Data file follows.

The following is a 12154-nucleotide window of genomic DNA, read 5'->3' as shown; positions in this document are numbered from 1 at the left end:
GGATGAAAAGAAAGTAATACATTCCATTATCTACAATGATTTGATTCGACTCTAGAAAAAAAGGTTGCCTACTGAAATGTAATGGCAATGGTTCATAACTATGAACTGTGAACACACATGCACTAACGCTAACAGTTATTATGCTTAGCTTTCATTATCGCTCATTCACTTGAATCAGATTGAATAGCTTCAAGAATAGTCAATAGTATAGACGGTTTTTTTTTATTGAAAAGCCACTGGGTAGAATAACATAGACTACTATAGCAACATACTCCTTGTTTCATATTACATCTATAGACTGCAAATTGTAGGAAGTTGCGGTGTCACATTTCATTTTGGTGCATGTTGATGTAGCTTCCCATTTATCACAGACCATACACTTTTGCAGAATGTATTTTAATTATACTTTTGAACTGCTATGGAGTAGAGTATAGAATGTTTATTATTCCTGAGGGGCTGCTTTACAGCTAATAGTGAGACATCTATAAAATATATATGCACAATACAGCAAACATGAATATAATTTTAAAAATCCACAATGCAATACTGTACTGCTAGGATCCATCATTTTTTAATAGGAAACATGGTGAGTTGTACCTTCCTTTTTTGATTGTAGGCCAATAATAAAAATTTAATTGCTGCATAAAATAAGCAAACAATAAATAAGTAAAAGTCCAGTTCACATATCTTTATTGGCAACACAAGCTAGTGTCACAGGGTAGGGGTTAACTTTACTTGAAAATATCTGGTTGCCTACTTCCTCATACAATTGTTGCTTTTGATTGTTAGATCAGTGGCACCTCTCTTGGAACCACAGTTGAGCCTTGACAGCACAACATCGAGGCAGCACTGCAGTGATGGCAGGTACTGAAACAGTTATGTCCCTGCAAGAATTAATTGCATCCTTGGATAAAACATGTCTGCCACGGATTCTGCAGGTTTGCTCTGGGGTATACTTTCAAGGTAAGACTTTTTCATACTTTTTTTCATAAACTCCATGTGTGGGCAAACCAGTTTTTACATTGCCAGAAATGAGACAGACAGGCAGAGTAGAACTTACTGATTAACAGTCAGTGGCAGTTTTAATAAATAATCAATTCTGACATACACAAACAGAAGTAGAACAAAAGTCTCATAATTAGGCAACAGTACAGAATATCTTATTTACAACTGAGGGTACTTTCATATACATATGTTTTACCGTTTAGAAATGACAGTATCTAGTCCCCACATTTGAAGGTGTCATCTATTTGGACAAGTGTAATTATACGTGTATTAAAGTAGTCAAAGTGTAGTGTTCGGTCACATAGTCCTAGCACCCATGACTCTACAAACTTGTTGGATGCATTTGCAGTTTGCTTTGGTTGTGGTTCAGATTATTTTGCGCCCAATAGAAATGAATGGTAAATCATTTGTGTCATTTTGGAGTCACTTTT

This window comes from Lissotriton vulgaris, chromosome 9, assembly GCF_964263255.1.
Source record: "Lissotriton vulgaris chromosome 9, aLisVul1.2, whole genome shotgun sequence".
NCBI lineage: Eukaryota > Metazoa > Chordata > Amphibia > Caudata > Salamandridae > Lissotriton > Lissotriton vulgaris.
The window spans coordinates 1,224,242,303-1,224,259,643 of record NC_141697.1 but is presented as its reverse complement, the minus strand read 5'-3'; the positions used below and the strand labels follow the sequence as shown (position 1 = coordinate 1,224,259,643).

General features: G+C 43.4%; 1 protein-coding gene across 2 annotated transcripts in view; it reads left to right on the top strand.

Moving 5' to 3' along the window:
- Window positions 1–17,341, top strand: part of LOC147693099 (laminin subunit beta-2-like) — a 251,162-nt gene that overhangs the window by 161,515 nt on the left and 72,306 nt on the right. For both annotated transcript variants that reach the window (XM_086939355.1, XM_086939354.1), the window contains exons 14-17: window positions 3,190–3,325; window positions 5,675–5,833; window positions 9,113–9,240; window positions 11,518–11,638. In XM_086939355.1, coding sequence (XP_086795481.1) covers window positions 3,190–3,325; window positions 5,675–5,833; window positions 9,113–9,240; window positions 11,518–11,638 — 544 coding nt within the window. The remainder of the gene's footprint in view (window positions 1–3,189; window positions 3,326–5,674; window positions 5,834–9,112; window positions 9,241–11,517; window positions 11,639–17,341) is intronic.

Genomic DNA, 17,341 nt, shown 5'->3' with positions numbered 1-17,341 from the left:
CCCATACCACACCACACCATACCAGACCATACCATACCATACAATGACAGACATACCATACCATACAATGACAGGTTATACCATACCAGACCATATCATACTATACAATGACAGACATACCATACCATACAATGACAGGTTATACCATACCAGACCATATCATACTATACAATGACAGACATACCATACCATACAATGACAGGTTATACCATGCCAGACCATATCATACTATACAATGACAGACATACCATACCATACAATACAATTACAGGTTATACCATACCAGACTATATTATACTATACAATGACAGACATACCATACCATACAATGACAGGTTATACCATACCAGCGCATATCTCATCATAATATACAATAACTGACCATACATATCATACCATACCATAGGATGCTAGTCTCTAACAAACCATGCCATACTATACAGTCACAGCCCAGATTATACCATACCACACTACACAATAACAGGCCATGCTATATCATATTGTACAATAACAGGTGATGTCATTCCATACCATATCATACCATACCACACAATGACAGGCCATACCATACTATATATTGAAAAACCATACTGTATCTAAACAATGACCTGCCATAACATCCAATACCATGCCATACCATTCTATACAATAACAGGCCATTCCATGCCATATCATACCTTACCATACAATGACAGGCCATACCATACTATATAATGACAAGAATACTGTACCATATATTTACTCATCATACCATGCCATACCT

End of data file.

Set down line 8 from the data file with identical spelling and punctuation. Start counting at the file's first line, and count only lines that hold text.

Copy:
Moving 5' to 3' along the window: